Keeping stripping these down until you fall below your lowest estimated income. If you can’t do that, then it might be required for you to take on a part-time coffee shop job or something to cover the difference. It doesn’t matter if you’re working 60–80 hours a week because, as I said, this is temporary. It’s survival.

3. Emergency Fund First, Debt Second

Once you get Step 2 figured out, the next couple months of your life are going to be very tiring. But that’s okay because it’s for a purpose.

You’ll work your ass off in order to build your emergency fund.

If you were paying debt prior to full-time freelancing, that momentum has to be transferred to savings. Your emergency fund is going to help your life go back to normal, and allow for high-and-low fluctuations in your income to be mitigated. Pay the minimum payments until you get your emergency fund.

In my opinion, freelancers should have 3–6 months of your base expenses stored in the bank before they start tackling debt again.

When you have a low month, you can pull from this to cover the difference. When you have a high month, you can replenish this fund for the future.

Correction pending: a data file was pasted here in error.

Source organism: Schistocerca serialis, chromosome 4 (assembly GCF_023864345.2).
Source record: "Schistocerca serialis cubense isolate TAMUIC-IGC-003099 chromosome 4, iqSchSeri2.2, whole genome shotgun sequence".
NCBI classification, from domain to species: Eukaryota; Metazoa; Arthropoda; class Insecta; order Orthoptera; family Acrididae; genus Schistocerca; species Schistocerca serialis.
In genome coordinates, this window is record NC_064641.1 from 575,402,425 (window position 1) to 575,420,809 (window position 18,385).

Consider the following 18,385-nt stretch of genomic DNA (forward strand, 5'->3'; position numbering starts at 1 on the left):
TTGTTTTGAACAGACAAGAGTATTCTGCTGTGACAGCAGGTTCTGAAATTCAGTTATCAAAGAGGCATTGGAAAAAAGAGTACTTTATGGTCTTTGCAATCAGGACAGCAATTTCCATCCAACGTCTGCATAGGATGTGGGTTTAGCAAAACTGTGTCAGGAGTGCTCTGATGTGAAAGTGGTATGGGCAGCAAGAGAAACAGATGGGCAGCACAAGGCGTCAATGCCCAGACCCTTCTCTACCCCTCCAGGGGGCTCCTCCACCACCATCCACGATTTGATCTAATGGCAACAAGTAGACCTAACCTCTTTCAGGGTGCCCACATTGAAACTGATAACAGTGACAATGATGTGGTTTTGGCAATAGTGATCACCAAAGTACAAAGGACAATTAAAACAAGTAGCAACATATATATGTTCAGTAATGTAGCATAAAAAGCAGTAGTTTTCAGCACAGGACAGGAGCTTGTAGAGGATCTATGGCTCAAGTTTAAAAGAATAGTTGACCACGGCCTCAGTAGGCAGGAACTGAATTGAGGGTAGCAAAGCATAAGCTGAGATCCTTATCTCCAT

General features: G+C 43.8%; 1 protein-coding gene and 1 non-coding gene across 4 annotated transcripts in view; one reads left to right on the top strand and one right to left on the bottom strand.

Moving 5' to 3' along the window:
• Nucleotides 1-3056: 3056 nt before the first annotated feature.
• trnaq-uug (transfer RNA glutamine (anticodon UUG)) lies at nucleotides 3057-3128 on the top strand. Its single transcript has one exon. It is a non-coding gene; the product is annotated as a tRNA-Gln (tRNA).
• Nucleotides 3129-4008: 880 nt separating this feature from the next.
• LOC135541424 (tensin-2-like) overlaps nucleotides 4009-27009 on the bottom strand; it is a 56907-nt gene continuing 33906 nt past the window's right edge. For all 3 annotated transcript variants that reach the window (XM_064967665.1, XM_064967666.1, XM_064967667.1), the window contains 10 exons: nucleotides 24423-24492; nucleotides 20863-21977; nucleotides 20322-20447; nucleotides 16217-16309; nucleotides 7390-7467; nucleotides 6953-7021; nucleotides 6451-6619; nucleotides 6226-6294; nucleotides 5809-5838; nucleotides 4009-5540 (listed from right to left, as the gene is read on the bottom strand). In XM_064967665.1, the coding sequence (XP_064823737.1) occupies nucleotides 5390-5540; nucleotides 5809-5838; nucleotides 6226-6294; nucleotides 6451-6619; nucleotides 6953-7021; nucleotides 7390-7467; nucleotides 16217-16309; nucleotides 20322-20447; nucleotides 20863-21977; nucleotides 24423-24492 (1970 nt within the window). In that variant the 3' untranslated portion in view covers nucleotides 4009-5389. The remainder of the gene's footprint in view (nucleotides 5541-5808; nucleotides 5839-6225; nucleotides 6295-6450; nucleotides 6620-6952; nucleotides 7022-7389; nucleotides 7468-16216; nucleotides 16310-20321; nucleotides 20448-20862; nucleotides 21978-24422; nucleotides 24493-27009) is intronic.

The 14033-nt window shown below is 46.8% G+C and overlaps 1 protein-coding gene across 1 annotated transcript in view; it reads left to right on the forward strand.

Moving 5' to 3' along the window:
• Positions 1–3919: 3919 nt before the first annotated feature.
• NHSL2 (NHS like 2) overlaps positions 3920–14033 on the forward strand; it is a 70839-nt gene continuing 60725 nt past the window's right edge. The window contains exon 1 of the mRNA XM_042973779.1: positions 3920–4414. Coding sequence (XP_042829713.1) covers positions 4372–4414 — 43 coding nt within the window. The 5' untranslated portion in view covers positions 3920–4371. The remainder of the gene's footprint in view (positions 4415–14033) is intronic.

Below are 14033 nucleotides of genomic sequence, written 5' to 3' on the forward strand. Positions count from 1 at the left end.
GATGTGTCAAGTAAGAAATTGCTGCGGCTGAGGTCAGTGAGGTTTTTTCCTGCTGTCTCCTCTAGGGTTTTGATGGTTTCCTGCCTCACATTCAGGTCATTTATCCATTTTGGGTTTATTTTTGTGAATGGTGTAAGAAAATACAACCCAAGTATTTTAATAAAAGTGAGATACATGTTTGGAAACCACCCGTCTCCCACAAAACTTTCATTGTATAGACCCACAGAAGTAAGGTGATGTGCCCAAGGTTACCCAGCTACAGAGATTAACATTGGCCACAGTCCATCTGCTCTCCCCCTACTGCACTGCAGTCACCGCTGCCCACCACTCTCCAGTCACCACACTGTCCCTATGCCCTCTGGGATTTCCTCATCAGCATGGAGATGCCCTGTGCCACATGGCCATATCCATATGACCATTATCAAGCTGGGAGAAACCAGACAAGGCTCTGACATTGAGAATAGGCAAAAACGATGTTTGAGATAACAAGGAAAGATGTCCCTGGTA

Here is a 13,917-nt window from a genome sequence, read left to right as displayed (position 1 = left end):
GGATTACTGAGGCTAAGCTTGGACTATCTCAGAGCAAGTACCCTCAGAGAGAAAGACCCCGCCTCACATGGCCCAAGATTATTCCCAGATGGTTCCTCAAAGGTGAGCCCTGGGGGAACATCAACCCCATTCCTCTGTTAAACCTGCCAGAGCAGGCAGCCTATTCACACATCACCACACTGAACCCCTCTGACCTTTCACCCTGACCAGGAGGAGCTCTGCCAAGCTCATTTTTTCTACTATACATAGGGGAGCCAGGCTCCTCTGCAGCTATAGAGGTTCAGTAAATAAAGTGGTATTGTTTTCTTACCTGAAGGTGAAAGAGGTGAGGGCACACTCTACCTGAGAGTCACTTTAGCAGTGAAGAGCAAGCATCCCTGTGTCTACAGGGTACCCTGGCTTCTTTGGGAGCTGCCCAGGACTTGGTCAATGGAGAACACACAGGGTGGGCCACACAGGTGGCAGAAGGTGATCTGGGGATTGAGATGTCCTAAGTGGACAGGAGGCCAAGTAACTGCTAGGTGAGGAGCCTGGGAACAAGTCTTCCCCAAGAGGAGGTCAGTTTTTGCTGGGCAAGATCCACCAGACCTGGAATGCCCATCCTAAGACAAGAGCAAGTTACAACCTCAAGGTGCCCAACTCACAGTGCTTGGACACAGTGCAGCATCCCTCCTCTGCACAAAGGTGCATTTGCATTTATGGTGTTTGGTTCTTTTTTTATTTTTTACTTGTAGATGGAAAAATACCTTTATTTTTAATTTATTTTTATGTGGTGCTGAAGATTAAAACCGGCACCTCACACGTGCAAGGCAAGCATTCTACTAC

This is your new normal.

4. Make Some Noise

Next, you’re going to want a strategy for letting people know that you’re taking on work. Lucky for me, the thing that got me fired was also the noise I was making. Some people will have to start from scratch.

Regardless, there are a few things you’ll need to set up immediately (or amplify, if you already have them):

  • Point-of-Contact: I use this term because it’s medium-agnostic. But for many people, this would be a personal or professional website that you send prospects to. Sometimes these the same, other times they are not. It doesn’t really matter as much as making sure people can find you.
  • Networking Presence: As much as we hate social media these days, it is invaluable. I have used Twitter for nearly 8 years and built some semblance of a network on there (enough to get a project from a single tweet). Regardless, choose the network your prospects are likely to hang out on and start engaging multiple times a day.
  • Cold Email: Be annoying. Be persistent. Email just about every possible client you can think of and offer them whatever they want in order to secure their business. At this point, you’re going from a client roster of zero and trying to build it to around 25 in a single month. That takes a lot of cold emailing, calling, and Slack pinging.

I’m sure there are other ways to make noise, but those three will get you really far and do most of the work for you.

5. Mix Projects with Contracts